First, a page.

I gotta say, I love the Quakers. This group of "Friends" gets together to galvanize a movement to oppose every war this country has ever been in with such aplomb they're never accused of being unpatriotic. I've known a lot of them in my life (my mom, most notably), and every one I've met has been kind, unassuming, and truly thoughtful. And this reverend gentleman was no different.  He came early, I'm sure, to minister to us; some of my family sorely needed it and spent a lot of time with him.  He asked specifically to see me, so I went in all free-thinker, business-like armed with a prayer my dad, class chaplain, had written to give for Thanksgiving , which he and his classmates spent on a bus to Philadelphia on their senior trip, a week to the day of JFK's assassination and my mom's birthday, which has put a major damper on that celebration ever since. My mom, both my dad's classmate and his girlfriend, was nervous for him, a fact she carefully documented on a Post-It note affixed to the copy she sent me. I brought the prayer because I thought the minister could use some of it in his service.  He looked at me, smiled, and said, "Would you read it for me? My eye sight is very bad." That was the extent of our conversation, and when it was over, I realized something very important: he knew exactly what I needed.  I got ministered to, even though I was attempting to avoid it, with a very gracious and graceful twist.

So, I said my piece (and made my peace) and then the minister did his part. It was so different from the last funeral I attended. No hellfire. No brimstone. Just love.

The poor guy only made one mistake.

In typical Quaker participatory fashion, he asked us if anyone would like to share a memory of my dad.

You could have heard a toothpick drop on the carpet.

Dead silence.

And I knew, just as well as everyone else, why no one was saying anything. Here's a Quaker minister asking us to share memories of Dad, who most certainly was NOT a Quaker. I can't remember exactly the list of things Quakers don't do, but I'm pretty sure it includes (besides fighting) drinking, gambling, smoking, dancing, and cursing.  All things my dad LOVED (except for fighting—he definitely didn't like fighting or seeing people in fights).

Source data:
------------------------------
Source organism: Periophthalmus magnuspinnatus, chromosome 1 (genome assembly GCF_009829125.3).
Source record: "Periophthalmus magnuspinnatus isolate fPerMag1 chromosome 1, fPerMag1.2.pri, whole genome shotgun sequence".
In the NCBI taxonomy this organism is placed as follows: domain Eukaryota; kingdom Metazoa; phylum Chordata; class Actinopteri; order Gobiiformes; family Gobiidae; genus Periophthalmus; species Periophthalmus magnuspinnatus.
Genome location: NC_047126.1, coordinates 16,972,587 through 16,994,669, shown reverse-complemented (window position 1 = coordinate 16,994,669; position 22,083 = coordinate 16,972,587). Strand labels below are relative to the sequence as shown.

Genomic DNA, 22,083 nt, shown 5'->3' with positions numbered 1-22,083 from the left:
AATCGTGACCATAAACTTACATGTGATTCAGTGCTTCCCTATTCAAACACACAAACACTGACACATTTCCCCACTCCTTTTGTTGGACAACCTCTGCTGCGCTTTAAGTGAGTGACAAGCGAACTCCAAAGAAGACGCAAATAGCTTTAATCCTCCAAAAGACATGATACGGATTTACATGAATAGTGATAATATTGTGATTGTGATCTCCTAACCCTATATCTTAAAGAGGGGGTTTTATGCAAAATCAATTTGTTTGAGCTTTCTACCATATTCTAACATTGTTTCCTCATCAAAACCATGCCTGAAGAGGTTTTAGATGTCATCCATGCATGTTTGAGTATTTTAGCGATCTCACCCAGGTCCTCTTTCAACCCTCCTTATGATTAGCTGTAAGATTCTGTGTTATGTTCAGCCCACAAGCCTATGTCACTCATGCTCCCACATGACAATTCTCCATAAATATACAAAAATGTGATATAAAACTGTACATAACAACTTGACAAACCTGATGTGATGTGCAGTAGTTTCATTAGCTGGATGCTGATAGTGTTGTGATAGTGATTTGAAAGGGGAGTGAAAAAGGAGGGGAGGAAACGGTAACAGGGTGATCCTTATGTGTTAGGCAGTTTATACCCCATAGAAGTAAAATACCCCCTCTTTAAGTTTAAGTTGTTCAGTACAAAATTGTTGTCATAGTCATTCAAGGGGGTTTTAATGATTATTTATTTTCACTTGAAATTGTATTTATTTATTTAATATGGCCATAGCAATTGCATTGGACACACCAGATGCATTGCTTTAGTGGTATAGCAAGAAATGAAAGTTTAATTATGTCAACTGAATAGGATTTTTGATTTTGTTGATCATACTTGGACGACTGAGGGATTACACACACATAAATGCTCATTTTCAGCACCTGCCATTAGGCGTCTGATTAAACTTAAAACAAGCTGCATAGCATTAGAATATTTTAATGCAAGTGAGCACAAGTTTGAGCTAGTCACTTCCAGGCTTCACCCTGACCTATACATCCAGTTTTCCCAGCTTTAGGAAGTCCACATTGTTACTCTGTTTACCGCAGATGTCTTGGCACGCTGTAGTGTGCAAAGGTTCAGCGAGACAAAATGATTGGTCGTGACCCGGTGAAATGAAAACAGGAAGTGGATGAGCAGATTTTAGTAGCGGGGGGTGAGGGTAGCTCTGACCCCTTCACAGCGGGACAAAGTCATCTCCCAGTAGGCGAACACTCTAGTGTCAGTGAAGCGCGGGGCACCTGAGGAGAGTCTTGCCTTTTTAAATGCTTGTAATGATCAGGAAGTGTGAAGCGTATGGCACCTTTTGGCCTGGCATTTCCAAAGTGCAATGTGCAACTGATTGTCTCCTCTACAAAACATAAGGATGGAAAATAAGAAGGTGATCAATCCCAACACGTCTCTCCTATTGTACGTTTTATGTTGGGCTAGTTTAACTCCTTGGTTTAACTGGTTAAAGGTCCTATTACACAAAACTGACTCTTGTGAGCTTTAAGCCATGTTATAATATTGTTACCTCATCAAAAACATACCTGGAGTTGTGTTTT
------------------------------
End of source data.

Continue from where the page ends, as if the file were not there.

The first remembrance that popped into my little head was an evening we spent at a restaurant in the town where I was born. We had arranged to have dinner with one of my dad's brothers and his wife and a sister and her husband. I ordered us a bottle of wine, which might have turned into two, and before I could realize it, Dad was three sheets to the wind.

It was time to get him home.

He happily turned over the keys to my mom, and like a little kid returning home from a day at the state fair, crawled into the back seat and half laid down.

But there's some back story you need to know before I get to the punchline.

I had successfully secured my cousin Wanda Lee's (and you know she's on my mom's side of the family because she's got that Southern two-name thing going on) recipe for chicken and dumplings and had brought it with me so my mom and I could work through it and figure out all its deep, delicious secrets.  Mom showed me some things the recipe didn't reveal (DON'T, whatever you do, overwork the dough—you'll get tough dumplings). And then we argued over something else that wasn't in the instructions but that Wanda Lee had been very adamant about when explaining the procedure to me: roll the dough as thin as you can get it. I reasoned that Wanda Lee's measurements were different from the ones Mom had used, so I won and we rolled the dough thin. Well, when we dropped the dumplings into the stock we had made they turned into these marvelous little pockets of air, flour, and water. I swear you could have lain your head down on them and taken a nap, they were that pillowy.